Note: The XML format defines disks in the stripeGroup section. The old format defines disks in a separate section and then links to that defi- nition with the node variable in the stripe group. The general descrip- tion below applies to both. Each disk defines a disk device that is in the Storage Area Network configuration. The name of each disk device must be entered into the disk device's volume header label using cvlabel(1). Disk devices that the client cannot see will not be accessible, and any stripe group con- taining an inaccessible disk device will not be available, so plan stripe groups accordingly. Entire disks must be specified here; parti- tions may not be used. The disk definition's name must be unique, and is used by the volume administrator programs. A disk's status may be up or down. When down, this device will not be accessible. Users may still be able to see directories, file names and other meta-data if the disk is in a stripe group that only contains userdata, but attempts to open a file affected by the downed disk device will receive an Operation Not Permitted (EPERM) failure. When a volume contains down data storage pools, space reporting tools in the operating system will not count these storage pools in computing the total volume size and available free blocks. NOTE: when files are removed that only contain extents on down storage pools, the amount of available free space displayed will not change. Each disk definition has a type which must match one of the names from a previously defined diskType. NOTE: In much older releases there was also a DeviceName option in the Disk section. The DeviceName was previously used to specify a operat- ing system specific disk name, but this has been superseded by auto- matic volume recognition for some time and is no longer supported. This is now for internal use only. STRIPEGROUP DEFINITION
The stripeGroup defines individual storage pools. A storage pool is a collection of disk devices. A disk device may only be in one storage pool. The stripeGroup has a name name that is used in subsequent system administration functions for the storage pool. A storage pool can be set to have it's status up or down. If down, the storage pool is not used by the file system, and anything on that stor- age pool is inaccessible. This should normally be left up. A storage pool can contain a combination of metadata, journal, or user- data. There can only be one storage pool that contains a journal per file system. Typically, metadata and journal are kept separate from userdata for performance reasons. Ideally, the journal will be kept on its own stripe group as well. When a collection of disk devices is assembled under a storage pool, each disk device is logically striped into chunks of disk blocks as defined by the stripeBreadth variable. For example, with a 4k-byte block-size and a stripe breadth of 86 volume blocks, the first 352,256 bytes would be written or read from/to the first disk device in the storage pool, the second 352,256 bytes would be on the second disk device and so on. When the last disk device used its 352,256 bytes, the stripe would start again at drive zero. This allows for more than a single disk device's bandwidth to be realized by applications. The allocator aligns an allocation that is greater than or equal to the largest stripeBreadth of any storage pool that can hold data. This is done if the allocation request is an extension of the file. A storage pool can be marked up or down. When the storage pool is marked down, it is not available for data access. However, users may look at the directory and meta-data information. Attempts to open a file residing on a downed storage pool will receive a Permission Denied failure. There is an option to turn off reads to a stripe group. NOTE: Not intended for general use. Only use when recommended by Apple Support. A storage pool can have write access denied. If writes are disabled, then any new allocations are disallowed as well. When a volume con- tains data storage pools with writes disabled, space reporting tools in the operating system will show all blocks for the storage pool as used. Note that when files are removed that only contain extents on write- disabled storage pools, the amount of available free space displayed will not change. This is typically only used during Dynamic Resource Allocation procedures (see the StorNext User Guide for more details). Affinities can be used to target allocations at specific stripe groups, and the stripe group can exclusively contain affinity targeted alloca- tions or have affinity targeted allocations co-existing with other allocations. See snfs.cfg(5) and snfs.cfgx(5) for more details. Each stripe group can define a multipath method, which controls the algorithm used to allocate disk I/Os on paths to the storage when the volume has multiple paths available to it. See cvadmin(1) for details. Various realtime I/O parameters can be specified on a per stripe group basis as well. These define the maximum number of I/O operations per second available to real-time applications for the stripe group using the Quality of Service (QoS) API. There is also the ability to specify I/Os that should be reserved for applications not using the QoS API. Realtime I/O functionality is off by default. A stripe group contains one or more disks on which to put the meta- data/journal/userdata. The disk has an index that defines the ordinal position the disk has in the storage pool. This number must be in the range of zero to the number of disks in the storage pool minus one, and be unique within the storage pool. There must be one disk entry per disk and the number of disk entries defines the stripe depth. For more information about disks, see the DISK DEFINITION section above. NOTE: The StripeClusters variable has been deprecated. It was used to limit I/O submitted by a single process, but was removed when asynchro- nous I/O was added to the volume. NOTE: The Type variable for Stripe Groups has been deprecated. Several versions ago, the Type parameter was used as a very course-grained affinity-like control of how data was laid out between stripe groups. The only valid value of Type for several releases of SNFS has been Reg- ular, and this is now deprecated as well for the XML configuration for- mat. Type has been superceded by Affinity. FILES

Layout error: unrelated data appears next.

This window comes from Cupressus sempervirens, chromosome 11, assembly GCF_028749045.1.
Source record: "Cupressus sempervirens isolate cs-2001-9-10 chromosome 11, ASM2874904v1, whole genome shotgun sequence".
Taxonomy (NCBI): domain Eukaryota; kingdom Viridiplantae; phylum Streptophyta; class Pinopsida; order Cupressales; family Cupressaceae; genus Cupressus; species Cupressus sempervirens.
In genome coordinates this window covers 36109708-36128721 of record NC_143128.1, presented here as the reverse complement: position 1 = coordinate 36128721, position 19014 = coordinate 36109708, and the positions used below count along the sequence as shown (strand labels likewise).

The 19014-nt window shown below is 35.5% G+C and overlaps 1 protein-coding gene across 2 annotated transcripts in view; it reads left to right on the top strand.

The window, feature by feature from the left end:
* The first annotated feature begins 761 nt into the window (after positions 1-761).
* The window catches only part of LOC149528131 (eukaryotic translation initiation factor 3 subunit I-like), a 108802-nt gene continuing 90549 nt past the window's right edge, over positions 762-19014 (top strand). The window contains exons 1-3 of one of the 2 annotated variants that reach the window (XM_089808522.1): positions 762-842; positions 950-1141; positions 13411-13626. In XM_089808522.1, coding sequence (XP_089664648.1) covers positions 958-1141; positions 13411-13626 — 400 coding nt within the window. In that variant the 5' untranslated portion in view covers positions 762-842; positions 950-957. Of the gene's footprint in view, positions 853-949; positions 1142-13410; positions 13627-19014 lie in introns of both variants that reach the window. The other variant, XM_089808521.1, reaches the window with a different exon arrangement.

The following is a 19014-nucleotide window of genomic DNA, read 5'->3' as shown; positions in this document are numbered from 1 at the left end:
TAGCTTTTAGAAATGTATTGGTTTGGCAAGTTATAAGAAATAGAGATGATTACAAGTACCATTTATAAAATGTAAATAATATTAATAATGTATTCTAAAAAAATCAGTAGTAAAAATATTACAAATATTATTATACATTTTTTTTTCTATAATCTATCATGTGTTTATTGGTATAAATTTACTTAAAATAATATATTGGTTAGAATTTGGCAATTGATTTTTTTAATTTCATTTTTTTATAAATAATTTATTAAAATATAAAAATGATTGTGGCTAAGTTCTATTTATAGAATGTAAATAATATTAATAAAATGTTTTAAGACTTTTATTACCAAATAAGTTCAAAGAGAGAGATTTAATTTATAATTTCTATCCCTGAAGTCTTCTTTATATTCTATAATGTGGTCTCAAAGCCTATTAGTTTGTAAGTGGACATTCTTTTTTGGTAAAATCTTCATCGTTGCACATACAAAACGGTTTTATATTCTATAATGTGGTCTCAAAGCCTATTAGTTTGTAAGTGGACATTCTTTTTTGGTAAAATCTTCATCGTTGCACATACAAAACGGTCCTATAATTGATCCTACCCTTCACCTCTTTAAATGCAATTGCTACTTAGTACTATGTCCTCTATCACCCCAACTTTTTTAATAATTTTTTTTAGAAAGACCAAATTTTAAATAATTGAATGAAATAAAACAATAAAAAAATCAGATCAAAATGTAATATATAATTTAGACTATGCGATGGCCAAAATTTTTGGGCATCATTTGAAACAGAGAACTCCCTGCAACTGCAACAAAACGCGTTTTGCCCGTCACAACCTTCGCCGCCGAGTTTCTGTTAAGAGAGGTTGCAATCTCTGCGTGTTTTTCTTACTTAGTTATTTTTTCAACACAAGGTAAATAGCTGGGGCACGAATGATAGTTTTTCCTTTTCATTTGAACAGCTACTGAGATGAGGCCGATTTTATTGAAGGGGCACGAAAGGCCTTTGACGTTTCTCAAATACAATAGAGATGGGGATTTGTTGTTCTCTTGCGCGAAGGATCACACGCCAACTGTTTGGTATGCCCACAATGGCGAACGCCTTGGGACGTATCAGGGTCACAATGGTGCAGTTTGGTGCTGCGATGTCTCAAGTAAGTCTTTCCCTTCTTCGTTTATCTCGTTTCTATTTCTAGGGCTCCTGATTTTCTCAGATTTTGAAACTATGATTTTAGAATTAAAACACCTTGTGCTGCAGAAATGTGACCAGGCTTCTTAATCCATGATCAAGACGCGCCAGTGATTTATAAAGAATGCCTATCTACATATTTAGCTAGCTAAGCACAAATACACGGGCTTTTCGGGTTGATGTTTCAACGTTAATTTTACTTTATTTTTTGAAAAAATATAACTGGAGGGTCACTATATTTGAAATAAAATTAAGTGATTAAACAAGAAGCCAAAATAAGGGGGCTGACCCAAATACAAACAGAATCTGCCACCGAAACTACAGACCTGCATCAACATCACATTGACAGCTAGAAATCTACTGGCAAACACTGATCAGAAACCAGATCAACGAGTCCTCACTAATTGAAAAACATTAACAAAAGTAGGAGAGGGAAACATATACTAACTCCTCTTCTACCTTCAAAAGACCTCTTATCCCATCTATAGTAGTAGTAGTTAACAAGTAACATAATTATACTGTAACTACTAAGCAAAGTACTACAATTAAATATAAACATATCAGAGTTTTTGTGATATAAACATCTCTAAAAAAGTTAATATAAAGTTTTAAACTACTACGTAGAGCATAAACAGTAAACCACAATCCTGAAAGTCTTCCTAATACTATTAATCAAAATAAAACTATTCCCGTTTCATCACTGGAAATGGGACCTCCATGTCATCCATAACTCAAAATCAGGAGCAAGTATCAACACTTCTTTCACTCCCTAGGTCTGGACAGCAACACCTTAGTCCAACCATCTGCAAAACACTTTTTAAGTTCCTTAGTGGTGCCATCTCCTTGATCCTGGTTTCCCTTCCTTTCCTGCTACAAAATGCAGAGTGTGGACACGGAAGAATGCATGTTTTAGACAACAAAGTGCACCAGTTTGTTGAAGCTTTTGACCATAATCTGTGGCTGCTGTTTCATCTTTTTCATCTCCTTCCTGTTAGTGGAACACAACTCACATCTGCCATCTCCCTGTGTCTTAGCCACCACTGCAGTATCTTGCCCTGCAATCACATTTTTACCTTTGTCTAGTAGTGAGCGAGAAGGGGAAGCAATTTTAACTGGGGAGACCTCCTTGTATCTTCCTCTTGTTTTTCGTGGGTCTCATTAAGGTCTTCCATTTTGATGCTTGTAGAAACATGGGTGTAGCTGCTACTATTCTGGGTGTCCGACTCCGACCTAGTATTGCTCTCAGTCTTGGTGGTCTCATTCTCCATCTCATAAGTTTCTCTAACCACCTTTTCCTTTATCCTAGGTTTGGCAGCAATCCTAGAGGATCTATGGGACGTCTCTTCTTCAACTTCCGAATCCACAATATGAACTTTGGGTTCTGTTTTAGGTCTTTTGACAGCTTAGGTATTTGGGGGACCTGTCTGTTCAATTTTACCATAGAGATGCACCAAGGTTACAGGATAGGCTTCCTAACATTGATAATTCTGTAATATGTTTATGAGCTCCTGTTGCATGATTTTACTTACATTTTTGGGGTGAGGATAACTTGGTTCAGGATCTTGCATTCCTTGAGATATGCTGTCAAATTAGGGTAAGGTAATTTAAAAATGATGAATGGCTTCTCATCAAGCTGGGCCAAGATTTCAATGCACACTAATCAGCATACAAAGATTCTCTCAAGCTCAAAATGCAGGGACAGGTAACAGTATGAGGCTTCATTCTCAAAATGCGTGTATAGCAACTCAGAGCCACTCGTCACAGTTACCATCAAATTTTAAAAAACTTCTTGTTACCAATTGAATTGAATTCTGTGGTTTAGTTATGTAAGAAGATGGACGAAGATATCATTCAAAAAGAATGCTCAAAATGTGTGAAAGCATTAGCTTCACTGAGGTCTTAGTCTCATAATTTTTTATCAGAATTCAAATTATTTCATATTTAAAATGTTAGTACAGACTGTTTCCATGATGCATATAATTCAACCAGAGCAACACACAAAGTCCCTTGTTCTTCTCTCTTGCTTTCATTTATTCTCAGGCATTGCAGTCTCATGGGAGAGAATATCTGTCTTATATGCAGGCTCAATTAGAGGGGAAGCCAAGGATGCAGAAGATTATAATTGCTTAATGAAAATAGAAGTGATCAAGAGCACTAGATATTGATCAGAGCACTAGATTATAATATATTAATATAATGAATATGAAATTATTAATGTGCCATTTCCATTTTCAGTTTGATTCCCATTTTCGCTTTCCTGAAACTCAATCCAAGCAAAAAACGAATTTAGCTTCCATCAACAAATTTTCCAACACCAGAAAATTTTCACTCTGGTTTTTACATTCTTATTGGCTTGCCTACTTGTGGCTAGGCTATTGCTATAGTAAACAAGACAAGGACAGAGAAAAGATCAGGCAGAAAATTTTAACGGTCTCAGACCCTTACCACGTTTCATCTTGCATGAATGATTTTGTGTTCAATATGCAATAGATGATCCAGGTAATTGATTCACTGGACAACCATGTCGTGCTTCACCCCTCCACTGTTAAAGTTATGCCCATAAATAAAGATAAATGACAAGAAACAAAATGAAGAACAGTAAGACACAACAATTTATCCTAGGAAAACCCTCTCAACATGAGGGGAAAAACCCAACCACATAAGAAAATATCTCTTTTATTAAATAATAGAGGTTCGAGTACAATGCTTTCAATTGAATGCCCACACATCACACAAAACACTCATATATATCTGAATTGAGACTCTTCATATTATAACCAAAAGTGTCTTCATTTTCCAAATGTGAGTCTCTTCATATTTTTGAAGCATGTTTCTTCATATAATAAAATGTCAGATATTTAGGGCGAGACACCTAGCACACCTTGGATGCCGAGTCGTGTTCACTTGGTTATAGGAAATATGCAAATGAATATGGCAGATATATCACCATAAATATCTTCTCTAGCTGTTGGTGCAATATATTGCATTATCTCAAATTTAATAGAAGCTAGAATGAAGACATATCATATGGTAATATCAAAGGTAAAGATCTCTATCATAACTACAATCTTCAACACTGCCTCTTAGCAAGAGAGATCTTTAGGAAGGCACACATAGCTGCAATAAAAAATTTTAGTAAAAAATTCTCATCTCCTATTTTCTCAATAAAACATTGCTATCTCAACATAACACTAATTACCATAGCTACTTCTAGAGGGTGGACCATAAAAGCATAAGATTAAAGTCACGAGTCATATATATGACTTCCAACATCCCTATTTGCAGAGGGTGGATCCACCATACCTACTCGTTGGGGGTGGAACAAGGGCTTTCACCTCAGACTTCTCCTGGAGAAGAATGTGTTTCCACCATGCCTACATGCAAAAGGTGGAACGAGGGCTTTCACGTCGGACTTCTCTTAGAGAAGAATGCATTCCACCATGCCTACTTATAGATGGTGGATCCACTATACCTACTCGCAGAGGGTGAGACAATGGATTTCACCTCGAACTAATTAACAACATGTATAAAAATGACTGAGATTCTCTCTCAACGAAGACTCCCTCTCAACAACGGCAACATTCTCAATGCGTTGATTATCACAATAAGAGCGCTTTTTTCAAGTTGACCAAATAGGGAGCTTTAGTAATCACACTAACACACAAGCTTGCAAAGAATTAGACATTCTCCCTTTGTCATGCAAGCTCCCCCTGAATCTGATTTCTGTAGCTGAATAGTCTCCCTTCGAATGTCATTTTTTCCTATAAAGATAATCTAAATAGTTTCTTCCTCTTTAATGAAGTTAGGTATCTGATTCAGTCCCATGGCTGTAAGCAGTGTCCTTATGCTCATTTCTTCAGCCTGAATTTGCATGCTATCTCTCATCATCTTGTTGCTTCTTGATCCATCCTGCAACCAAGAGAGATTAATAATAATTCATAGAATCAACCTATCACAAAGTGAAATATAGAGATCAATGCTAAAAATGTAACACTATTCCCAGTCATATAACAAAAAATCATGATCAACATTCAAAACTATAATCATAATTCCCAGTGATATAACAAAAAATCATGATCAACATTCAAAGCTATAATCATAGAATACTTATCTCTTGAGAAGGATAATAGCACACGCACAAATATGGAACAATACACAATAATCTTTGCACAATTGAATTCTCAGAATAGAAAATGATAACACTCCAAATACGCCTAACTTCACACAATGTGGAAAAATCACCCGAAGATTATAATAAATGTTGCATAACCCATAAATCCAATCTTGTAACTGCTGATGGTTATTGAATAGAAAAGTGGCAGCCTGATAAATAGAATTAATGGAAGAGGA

/Library/Preferences/Xsan/*.cfgx /Library/Preferences/Xsan/*.cfg SEE ALSO
snfs.cfgx(5), snfs.cfg(5), sncfgedit(1),, cvfs(1), cvad- min(1), cvlabel(1), cvmkdir(1), cvmkfile(1), ha_peer(4), mount_acfs(1) Xsan File System December 2011 snfs_config(5)